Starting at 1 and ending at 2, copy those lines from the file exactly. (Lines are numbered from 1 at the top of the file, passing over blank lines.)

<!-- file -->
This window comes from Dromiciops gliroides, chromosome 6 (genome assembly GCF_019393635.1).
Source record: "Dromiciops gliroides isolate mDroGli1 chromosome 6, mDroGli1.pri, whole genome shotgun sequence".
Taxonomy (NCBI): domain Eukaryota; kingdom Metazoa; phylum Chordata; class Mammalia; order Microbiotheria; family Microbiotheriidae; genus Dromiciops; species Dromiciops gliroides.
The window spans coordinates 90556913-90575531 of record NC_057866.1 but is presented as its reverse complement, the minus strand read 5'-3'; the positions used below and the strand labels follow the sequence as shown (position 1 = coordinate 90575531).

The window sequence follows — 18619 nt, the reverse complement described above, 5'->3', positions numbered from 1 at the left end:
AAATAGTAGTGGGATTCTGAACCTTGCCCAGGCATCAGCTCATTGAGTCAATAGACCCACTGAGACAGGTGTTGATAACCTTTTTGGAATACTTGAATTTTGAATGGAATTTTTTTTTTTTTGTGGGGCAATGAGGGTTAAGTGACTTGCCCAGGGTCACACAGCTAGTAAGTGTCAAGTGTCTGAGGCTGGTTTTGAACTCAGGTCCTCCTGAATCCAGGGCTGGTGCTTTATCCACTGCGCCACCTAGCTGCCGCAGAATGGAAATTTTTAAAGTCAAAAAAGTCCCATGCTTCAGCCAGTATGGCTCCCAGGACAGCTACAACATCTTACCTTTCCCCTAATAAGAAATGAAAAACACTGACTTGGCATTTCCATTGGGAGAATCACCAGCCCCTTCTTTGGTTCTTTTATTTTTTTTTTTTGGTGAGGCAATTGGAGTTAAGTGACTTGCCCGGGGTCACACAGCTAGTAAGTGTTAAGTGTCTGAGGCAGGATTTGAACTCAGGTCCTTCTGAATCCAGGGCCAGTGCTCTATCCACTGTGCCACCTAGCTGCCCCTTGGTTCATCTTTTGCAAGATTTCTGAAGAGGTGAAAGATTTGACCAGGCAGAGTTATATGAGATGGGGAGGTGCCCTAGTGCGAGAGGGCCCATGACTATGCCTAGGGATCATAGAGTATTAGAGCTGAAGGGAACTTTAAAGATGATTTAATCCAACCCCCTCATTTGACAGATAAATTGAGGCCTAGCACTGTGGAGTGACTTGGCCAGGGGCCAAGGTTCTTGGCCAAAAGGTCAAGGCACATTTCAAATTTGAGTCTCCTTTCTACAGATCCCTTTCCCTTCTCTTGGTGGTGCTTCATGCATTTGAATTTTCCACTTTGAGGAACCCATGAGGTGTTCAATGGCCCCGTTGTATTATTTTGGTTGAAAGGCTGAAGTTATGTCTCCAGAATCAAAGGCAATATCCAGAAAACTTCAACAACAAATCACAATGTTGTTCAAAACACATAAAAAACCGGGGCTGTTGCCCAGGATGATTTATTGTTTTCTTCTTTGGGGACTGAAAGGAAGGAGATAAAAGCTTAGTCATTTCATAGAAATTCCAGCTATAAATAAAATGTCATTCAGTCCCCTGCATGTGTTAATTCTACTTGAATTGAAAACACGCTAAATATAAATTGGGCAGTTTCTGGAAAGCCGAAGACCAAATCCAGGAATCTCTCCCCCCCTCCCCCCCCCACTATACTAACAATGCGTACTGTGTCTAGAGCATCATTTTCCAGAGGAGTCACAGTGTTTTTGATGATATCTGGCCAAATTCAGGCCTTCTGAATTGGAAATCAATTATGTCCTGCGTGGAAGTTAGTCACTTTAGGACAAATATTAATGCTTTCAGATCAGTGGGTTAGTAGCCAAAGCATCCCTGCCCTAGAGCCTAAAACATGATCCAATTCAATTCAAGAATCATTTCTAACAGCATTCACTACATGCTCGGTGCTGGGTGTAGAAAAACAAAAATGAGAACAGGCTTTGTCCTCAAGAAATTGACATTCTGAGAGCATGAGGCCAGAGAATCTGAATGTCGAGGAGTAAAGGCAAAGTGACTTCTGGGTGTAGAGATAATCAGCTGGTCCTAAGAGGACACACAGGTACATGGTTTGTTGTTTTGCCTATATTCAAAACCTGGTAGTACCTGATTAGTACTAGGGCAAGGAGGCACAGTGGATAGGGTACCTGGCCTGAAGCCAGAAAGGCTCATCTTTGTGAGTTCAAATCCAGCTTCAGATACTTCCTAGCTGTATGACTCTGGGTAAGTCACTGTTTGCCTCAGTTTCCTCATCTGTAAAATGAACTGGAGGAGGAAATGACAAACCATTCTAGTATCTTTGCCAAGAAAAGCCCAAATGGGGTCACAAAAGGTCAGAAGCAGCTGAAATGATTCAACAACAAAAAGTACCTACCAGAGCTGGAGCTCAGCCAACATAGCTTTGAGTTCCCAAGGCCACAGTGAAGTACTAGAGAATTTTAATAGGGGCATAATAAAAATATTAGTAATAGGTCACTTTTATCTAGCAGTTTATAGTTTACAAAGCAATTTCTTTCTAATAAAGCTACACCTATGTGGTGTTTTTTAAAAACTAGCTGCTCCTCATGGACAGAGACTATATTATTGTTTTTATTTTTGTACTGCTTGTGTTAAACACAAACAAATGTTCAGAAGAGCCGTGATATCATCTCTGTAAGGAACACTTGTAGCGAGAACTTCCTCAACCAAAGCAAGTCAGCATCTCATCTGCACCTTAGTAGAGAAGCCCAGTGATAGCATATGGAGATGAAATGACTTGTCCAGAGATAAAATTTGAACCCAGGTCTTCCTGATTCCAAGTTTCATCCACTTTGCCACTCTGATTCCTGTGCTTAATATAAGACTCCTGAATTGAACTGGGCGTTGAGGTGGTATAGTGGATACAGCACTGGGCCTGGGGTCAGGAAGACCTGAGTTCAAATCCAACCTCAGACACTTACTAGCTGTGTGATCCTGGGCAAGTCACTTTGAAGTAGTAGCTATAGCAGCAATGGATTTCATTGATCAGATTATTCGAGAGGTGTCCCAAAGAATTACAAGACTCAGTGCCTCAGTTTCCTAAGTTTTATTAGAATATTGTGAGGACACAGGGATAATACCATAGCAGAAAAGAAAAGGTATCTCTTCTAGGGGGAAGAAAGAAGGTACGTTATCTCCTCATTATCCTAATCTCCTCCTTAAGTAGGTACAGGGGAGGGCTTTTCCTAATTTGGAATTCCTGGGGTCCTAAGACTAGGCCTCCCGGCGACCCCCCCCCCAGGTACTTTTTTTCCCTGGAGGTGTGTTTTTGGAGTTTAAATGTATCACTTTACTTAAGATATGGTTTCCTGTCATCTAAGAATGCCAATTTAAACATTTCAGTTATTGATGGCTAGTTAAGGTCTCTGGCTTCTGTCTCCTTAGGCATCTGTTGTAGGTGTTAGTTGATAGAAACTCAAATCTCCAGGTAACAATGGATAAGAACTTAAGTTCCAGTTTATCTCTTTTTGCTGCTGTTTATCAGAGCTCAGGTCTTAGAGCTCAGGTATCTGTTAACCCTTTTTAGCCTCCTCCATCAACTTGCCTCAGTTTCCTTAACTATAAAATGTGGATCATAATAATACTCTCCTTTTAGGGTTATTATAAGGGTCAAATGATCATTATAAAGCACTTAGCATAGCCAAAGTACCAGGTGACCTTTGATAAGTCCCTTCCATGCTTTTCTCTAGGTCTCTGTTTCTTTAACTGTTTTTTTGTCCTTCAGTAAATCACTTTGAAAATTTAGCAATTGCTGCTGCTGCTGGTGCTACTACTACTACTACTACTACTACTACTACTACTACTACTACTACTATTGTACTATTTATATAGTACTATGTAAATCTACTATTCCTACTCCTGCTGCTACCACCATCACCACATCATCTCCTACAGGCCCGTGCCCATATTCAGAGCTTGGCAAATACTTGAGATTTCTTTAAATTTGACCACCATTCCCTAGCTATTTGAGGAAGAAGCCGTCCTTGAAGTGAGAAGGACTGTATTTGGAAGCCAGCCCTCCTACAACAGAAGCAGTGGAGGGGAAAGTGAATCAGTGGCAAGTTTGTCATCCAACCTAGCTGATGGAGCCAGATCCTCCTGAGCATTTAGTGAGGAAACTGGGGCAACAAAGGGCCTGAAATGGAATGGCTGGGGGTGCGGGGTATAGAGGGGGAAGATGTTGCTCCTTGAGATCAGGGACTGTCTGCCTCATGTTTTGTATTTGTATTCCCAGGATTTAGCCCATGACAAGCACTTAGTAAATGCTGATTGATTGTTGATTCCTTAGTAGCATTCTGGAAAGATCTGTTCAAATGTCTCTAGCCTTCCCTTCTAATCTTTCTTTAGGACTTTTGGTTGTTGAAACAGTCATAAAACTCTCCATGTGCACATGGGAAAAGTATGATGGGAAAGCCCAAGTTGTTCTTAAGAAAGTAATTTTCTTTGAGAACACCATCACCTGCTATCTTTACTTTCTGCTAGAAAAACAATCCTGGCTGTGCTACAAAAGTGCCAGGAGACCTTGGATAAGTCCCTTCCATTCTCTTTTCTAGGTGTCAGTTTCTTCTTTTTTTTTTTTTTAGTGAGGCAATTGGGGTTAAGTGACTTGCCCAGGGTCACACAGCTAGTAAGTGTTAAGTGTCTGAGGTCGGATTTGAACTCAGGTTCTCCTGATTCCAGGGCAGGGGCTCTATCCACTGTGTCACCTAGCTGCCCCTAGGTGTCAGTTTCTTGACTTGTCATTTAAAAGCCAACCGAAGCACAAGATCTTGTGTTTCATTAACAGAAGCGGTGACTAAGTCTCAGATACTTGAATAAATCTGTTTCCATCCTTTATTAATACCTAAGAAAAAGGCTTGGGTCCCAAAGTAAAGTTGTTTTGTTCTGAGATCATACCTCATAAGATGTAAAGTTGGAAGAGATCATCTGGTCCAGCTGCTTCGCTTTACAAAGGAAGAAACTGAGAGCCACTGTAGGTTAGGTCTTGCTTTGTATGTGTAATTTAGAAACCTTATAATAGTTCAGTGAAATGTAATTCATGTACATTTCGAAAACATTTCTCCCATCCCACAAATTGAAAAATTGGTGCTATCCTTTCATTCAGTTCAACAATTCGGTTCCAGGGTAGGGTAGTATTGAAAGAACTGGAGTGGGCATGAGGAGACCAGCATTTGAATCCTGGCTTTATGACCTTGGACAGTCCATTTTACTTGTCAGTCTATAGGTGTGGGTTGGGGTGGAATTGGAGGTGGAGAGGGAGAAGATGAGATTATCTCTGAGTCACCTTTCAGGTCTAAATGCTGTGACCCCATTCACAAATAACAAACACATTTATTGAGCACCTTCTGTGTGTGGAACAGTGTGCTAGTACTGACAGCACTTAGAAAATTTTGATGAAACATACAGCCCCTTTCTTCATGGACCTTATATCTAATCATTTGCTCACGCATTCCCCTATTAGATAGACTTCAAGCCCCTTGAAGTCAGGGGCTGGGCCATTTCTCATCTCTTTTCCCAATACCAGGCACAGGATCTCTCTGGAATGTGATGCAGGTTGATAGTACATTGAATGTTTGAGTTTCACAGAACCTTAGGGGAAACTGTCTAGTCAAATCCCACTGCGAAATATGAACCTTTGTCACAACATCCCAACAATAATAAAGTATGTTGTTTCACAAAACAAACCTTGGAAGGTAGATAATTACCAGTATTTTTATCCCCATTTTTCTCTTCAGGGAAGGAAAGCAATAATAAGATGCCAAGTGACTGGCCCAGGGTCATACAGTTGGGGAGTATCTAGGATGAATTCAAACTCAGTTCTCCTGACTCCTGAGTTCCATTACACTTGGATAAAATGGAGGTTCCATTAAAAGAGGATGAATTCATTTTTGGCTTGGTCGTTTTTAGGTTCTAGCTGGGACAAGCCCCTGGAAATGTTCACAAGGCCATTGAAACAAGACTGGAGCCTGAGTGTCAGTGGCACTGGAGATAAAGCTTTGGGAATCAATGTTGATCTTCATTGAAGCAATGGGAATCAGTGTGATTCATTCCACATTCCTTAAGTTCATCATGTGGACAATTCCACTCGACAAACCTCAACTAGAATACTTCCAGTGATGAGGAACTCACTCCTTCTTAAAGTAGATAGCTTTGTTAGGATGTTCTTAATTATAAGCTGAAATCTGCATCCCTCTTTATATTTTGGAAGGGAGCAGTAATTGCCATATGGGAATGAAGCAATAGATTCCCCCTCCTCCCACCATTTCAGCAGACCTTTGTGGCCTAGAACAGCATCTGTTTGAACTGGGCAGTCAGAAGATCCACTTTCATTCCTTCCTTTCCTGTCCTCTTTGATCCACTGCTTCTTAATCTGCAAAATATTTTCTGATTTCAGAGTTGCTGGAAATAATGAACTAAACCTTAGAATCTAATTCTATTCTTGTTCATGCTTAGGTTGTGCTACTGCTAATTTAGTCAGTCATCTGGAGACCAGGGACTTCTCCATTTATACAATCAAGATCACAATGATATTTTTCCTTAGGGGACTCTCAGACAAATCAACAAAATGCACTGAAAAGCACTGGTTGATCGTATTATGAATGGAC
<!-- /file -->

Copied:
This window comes from Dromiciops gliroides, chromosome 6 (genome assembly GCF_019393635.1).
Source record: "Dromiciops gliroides isolate mDroGli1 chromosome 6, mDroGli1.pri, whole genome shotgun sequence".